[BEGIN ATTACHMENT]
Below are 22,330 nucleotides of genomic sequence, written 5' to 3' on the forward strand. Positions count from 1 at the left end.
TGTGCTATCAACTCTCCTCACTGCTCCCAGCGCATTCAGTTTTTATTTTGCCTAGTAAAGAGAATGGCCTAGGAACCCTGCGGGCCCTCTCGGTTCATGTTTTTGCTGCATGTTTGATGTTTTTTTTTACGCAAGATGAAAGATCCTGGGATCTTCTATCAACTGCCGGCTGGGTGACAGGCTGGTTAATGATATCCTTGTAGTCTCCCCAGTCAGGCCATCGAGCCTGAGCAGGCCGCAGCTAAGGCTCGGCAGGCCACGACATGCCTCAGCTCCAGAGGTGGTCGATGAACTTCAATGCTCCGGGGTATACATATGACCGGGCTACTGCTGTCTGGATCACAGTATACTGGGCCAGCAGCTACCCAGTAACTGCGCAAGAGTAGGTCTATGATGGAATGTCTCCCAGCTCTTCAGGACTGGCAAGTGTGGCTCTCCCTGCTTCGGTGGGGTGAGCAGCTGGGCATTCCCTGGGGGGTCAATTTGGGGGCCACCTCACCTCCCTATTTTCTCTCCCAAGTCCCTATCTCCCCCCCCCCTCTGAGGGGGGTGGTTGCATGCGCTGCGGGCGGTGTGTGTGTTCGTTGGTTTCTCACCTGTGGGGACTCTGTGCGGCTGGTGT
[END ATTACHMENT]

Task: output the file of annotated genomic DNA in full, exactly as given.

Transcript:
Below are 22,330 nucleotides of genomic sequence, written 5' to 3' on the forward strand. Positions count from 1 at the left end.
TGTGCTATCAACTCTCCTCACTGCTCCCAGCGCATTCAGTTTTTATTTTGCCTAGTAAAGAGAATGGCCTAGGAACCCTGCGGGCCCTCTCGGTTCATGTTTTTGCTGCATGTTTGATGTTTTTTTTTACGCAAGATGAAAGATCCTGGGATCTTCTATCAACTGCCGGCTGGGTGACAGGCTGGTTAATGATATCCTTGTAGTCTCCCCAGTCAGGCCATCGAGCCTGAGCAGGCCGCAGCTAAGGCTCGGCAGGCCACGACATGCCTCAGCTCCAGAGGTGGTCGATGAACTTCAATGCTCCGGGGTATACATATGACCGGGCTACTGCTGTCTGGATCACAGTATACTGGGCCAGCAGCTACCCAGTAACTGCGCAAGAGTAGGTCTATGATGGAATGTCTCCCAGCTCTTCAGGACTGGCAAGTGTGGCTCTCCCTGCTTCGGTGGGGTGAGCAGCTGGGCATTCCCTGGGGGGTCAATTTGGGGGCCACCTCACCTCCCTATTTTCTCTCCCAAGTCCCTATCTCCCCCCCCCCTCTGAGGGGGGTGGTTGCATGCGCTGCGGGCGGTGTGTGTGTTCGTTGGTTTCTCACCTGTGGGGACTCTGTGCGGCTGGTGT